Thursday, January 12, 2012

The Introverted Leader: Building On Your Quiet Strength By Jennifer B. Kahnweiler

The Introverted Leader: Building on Your Quiet Strength

The Introverted Leader: Building On Your Quiet Strength By Jennifer B. Kahnweiler

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(38 customer reviews)

Product Description

In our extroverted business culture, introverts can feel excluded, overlooked, or misunderstood. But being an introvert doesn't mean you can't be a great leader. Citing examples of highly successful leaders like Bill Gates and Warren Buffett, Kahnweiler shows that introverts can build on their quiet strength and make it a source of great power.

After highlighting the common challenges introverts face at work, such as stress, invisibility, and perception gaps, the book details a straightforward four-step process to handle work situations such as managing up, leading projects, public speaking, and many more. Kahnweiler provides numerous examples and leadership tips as well as a revealing Introverted Leader Quiz that pinpoints where focused attention will produce maximum results, "The Introverted Leader" will teach you to embrace your natural work style in order to advance your career, get the most out of the people around you, and add value to your organization.

Product Details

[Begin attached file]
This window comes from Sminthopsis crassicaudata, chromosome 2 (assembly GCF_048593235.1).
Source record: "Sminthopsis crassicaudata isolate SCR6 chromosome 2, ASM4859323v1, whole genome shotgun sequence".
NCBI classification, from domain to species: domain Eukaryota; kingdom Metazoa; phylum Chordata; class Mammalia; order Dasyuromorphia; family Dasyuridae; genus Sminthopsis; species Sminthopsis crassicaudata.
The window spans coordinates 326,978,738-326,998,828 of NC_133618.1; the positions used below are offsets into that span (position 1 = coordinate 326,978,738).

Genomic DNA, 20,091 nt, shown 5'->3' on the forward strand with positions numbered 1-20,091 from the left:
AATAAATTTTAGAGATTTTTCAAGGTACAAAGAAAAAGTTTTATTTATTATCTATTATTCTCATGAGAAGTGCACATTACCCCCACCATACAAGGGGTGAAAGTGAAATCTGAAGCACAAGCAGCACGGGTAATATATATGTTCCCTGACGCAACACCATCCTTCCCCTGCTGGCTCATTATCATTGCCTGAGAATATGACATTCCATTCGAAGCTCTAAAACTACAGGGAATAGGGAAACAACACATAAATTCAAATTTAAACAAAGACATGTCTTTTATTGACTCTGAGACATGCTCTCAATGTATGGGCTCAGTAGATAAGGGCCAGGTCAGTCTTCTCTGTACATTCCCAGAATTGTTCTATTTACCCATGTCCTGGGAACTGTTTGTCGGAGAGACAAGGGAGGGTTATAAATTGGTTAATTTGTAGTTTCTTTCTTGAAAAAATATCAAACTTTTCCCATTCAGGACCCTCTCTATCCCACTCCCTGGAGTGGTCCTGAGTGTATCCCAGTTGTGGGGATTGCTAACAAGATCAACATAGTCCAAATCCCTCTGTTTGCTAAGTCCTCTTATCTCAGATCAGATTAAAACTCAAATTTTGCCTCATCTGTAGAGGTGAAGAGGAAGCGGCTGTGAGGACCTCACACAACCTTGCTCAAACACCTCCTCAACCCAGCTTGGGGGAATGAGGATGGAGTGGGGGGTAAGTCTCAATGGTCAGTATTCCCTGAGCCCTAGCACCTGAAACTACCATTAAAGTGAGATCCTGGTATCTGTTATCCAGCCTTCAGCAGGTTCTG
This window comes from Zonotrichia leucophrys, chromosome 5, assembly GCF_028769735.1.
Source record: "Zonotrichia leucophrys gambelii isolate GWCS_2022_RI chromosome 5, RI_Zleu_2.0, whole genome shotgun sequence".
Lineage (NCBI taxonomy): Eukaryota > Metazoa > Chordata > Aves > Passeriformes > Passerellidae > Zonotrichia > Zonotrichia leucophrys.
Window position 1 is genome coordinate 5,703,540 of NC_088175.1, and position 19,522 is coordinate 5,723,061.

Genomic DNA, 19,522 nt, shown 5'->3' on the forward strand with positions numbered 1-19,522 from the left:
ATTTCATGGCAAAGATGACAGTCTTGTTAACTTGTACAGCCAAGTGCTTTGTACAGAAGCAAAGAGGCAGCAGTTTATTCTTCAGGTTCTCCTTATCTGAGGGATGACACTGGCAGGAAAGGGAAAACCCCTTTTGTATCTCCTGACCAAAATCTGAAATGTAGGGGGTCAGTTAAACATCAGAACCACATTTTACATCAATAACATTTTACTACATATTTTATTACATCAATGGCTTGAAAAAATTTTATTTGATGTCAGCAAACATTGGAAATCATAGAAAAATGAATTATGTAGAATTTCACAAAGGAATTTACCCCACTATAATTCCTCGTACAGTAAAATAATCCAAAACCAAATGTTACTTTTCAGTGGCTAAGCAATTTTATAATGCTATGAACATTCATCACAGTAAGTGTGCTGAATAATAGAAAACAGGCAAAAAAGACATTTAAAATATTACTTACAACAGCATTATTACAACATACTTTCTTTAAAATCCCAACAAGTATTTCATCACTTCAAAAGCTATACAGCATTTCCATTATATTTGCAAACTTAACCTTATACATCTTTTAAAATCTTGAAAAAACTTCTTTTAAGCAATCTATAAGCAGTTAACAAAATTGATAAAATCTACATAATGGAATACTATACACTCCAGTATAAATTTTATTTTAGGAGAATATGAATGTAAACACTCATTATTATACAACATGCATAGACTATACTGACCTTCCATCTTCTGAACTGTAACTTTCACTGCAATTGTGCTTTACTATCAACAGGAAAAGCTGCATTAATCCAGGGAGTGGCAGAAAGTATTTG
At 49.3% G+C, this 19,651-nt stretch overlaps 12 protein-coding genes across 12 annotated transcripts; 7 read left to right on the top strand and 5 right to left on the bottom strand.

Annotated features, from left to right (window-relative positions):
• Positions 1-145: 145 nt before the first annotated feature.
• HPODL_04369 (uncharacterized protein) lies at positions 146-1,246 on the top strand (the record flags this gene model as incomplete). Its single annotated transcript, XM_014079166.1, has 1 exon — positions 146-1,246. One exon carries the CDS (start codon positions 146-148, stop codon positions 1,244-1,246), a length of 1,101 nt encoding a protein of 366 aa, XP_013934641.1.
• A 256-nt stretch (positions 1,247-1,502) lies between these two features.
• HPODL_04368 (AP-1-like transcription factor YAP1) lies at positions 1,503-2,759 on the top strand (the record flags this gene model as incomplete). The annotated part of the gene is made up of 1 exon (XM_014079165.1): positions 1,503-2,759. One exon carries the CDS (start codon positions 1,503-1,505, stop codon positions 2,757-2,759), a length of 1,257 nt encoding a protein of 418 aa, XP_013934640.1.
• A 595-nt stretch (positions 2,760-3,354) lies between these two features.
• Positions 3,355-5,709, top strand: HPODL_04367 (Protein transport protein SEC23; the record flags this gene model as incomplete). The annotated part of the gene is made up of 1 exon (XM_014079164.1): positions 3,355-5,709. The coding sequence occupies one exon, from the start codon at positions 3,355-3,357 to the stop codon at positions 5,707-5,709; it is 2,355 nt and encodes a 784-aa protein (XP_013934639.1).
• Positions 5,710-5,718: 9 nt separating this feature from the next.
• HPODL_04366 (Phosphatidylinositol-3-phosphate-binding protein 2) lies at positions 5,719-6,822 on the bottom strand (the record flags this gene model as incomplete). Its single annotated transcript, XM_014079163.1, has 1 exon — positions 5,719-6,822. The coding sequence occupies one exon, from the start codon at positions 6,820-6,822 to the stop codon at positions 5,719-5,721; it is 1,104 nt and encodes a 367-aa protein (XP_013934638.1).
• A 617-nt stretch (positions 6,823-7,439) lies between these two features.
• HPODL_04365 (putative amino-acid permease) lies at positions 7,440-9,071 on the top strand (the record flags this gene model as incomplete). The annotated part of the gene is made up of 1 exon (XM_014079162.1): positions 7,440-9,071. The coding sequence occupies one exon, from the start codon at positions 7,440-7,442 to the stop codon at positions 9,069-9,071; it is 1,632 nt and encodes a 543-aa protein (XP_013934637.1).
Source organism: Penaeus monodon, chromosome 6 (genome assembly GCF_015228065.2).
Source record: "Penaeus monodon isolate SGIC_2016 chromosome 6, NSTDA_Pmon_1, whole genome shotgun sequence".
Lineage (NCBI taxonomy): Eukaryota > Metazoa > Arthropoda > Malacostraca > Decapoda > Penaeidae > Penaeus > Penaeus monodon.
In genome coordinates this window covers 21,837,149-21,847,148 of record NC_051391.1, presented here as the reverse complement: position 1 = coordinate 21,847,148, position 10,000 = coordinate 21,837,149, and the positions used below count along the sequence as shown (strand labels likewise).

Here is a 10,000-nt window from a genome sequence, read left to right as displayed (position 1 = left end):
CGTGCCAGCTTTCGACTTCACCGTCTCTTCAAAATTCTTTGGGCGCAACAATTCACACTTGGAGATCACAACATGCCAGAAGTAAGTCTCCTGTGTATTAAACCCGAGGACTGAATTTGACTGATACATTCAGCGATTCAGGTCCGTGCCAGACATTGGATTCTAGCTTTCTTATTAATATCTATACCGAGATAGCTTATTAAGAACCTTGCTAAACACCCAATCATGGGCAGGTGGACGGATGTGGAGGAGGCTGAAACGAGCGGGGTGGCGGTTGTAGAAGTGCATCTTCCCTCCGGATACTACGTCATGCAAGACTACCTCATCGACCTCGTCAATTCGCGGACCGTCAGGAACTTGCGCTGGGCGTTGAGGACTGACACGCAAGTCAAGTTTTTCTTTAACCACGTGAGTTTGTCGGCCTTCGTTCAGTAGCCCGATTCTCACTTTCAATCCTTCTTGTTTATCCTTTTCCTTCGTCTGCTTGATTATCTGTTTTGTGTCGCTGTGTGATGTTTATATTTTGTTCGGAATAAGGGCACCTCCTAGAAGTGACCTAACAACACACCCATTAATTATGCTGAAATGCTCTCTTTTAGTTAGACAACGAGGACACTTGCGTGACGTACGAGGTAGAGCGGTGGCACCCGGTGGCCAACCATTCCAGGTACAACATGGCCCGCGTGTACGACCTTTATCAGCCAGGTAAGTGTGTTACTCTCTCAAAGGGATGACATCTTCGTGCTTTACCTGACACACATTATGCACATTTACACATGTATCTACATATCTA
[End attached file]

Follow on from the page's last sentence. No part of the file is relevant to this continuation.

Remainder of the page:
• Amazon Sales Rank: #47083 in Books
  • Published on: 2009-06-01
  • Original language: English
  • Number of items: 1
  • Binding: Paperback
  • 192 pages
Editorial Reviews

From the Publisher

Praise for The Introverted Leader

"Finally, a book that recognizes the immense value that introverts bring to the workplace. You'll learn how to lead with quiet confidence through powerful personal examples and practical tools."
--Daniel H. Pink, author of A Whole New Mind

"This thoughtful process offers to improve the leadership potential of many who make a significant contribution to the people around them, and, by extension, our society at large."
--Edward T. Reilly, President and CEO, American Management Association International

"The Introverted Leader offers a straightforward and practical approach to business communication and leadership that will allow introverts to cut through the noise of an extroverted world and have their invaluable voices heard."
--Carol A. DiBattiste, Senior Vice President, Privacy, Security, Compliance, and Government Affairs, LexisNexis Group

About the Author